In the middle of the last century the almost miraculous effect of antibiotics and vaccination along with progress made in surgery generated the expectation that a cure was at hand for any disease and I still remember headlines in the 1960ies promising the end of diseases in the new century.
We are now in the new century, diseases are still with us, with quite a few still incurable, but the sequencing of the genome and technology to manipulate genes (CRISPR/Cas9), the application of immunotherapy to fight cancer, the 3D printing of organs, and advanced vaccination (like the one to stop Ebola) are fuelling a renewed confidence that the end of incurable diseases is in sight and should be accomplished by 2050.
Even pathologies like Alzheimer, autism, ALS seem to be on the verge of being understood and conquered.
I do not share this confidence, although I am ready to admit that we made amazing progress in medicine and even more are within reach.
The point is that it is like chasing the end of the rainbow. It seems within reach but as we get closer the pot of gold moves farther away, still outside of our reach.
As we get better in fighting diseases we grow older and with age we will find ourselves confronted with new diseases that were not an issue as people died younger.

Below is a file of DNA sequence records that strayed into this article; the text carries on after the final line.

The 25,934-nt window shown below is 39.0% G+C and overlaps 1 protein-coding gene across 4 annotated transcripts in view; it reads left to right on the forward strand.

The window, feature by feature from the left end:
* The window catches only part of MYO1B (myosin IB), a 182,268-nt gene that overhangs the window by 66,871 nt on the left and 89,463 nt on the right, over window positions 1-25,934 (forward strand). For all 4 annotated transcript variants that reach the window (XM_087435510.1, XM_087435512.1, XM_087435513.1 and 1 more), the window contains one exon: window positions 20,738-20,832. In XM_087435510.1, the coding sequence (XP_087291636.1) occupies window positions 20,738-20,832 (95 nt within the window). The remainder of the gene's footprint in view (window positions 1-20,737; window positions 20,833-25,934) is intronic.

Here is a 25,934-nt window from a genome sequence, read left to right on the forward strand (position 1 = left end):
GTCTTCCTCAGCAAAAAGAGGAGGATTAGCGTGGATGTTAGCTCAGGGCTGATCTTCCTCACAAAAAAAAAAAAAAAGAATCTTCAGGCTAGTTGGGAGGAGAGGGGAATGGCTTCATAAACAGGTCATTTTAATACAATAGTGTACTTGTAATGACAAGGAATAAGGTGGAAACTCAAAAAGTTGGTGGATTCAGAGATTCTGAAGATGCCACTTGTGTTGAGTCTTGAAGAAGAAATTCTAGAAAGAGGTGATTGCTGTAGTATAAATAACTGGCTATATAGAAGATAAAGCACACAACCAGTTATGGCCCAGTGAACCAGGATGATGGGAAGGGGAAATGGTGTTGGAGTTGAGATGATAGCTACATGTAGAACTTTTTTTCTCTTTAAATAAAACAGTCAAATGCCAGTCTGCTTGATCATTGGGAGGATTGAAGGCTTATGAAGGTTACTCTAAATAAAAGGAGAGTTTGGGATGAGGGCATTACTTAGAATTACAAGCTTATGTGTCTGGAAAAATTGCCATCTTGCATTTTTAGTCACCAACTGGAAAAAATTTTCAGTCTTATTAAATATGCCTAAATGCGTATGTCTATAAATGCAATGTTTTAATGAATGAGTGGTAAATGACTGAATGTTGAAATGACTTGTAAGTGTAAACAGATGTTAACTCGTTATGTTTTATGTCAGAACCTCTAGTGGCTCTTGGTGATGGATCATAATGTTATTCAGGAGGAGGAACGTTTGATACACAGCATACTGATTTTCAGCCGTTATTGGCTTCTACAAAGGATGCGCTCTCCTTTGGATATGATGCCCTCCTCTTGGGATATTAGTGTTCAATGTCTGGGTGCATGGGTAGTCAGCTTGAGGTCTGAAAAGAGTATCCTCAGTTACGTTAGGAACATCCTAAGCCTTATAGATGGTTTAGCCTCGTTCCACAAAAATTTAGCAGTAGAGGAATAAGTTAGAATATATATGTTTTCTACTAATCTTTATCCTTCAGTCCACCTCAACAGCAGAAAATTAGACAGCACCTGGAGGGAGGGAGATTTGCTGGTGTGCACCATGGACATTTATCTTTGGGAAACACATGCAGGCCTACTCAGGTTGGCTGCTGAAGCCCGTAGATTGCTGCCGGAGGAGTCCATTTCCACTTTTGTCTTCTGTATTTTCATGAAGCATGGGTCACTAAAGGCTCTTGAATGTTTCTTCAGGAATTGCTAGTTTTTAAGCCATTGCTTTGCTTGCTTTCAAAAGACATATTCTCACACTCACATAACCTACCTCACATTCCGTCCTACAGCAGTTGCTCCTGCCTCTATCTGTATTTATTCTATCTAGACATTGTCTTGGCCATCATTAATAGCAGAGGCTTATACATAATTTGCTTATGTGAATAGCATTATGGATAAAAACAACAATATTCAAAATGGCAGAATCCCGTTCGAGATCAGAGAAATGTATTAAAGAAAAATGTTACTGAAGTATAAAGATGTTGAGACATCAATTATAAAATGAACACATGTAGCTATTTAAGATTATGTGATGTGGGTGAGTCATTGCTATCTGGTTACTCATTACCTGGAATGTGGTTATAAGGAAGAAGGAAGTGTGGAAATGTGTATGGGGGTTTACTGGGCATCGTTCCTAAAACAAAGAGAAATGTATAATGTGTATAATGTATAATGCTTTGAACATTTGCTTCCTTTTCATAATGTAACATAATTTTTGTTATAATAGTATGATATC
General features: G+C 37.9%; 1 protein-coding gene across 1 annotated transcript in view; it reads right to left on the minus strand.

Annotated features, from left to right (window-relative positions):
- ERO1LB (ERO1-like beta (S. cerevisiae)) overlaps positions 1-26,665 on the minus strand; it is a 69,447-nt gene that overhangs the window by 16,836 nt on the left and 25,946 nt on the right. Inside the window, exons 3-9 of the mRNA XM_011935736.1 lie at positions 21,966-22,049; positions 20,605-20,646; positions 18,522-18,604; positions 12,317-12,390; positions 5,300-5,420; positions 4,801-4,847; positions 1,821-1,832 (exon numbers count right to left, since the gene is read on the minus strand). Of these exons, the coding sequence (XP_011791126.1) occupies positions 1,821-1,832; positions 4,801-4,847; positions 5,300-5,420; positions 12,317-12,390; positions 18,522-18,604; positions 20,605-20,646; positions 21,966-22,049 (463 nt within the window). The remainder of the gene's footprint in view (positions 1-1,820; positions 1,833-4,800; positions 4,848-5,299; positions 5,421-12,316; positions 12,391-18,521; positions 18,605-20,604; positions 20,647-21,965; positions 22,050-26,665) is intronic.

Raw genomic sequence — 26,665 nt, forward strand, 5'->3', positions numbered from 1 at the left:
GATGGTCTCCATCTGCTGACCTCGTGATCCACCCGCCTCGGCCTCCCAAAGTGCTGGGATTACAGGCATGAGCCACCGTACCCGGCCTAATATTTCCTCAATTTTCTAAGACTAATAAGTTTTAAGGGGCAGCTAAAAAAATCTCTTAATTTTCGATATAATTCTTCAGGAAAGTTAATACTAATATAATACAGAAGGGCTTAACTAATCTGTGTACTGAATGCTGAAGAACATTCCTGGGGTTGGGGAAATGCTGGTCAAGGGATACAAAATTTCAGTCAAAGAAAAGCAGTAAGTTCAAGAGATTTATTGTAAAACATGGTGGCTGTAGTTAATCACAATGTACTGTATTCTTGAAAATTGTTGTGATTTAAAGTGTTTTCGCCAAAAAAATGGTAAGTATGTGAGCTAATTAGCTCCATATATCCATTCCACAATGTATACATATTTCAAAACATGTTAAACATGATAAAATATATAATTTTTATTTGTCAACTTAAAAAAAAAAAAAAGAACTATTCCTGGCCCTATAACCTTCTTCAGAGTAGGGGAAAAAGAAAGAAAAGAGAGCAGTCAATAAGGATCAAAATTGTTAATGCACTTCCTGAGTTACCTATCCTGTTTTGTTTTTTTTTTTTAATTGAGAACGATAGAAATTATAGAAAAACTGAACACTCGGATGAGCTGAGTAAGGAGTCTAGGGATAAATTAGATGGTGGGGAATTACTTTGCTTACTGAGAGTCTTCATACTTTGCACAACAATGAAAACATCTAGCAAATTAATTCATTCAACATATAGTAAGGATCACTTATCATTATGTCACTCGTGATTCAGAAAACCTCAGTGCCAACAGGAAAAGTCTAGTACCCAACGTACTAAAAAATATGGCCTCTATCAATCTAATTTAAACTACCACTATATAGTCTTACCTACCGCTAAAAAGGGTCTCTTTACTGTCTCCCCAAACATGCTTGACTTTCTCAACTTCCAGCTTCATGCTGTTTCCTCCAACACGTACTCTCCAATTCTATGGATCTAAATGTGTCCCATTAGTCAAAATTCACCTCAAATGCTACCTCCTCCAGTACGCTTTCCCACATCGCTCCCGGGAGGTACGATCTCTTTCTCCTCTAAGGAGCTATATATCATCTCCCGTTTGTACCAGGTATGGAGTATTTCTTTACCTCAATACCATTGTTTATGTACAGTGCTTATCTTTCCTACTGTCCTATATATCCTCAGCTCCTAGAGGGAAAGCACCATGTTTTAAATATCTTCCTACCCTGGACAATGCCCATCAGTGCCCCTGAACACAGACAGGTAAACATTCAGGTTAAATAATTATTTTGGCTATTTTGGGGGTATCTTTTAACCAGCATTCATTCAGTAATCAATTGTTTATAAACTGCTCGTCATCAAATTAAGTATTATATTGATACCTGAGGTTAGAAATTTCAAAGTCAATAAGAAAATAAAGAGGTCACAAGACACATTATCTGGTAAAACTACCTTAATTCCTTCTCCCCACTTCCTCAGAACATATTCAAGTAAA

Besides, I won’t be surprised that genetic manipulation will lead to unexpected side effects including the rise of new diseases. If my suspicion is true, the more effective we will be, the more unexpected side effects will pop up.
A foreseeable trend for the coming decade is the augmentation of human capacity, the rise of symbiotic machines, IoT and computers becoming part of our bodies, chips improving our eyesight, transforming our hearing, enhancing our mind.
All of this is completely new and it is likely to generate new kinds of issues. Will the breaking down of an embedded chip be seen as a “disease” in the 2050? Rather than saying that you have diabetes you might end up saying that the lab on a chip substituting your pancreas is not working properly and “doctors” have to find out if that is a problem with the chip (the new software release may be?) or a problem in the communication protocol with some other chips embedded in your body.
Will symbiotic machines (we) be prone to hacking? Could this be seen as the next epidemic? The point is that all these issues are no longer in the domain of science fiction, rather they are becoming part of science, even though we are not ready for them.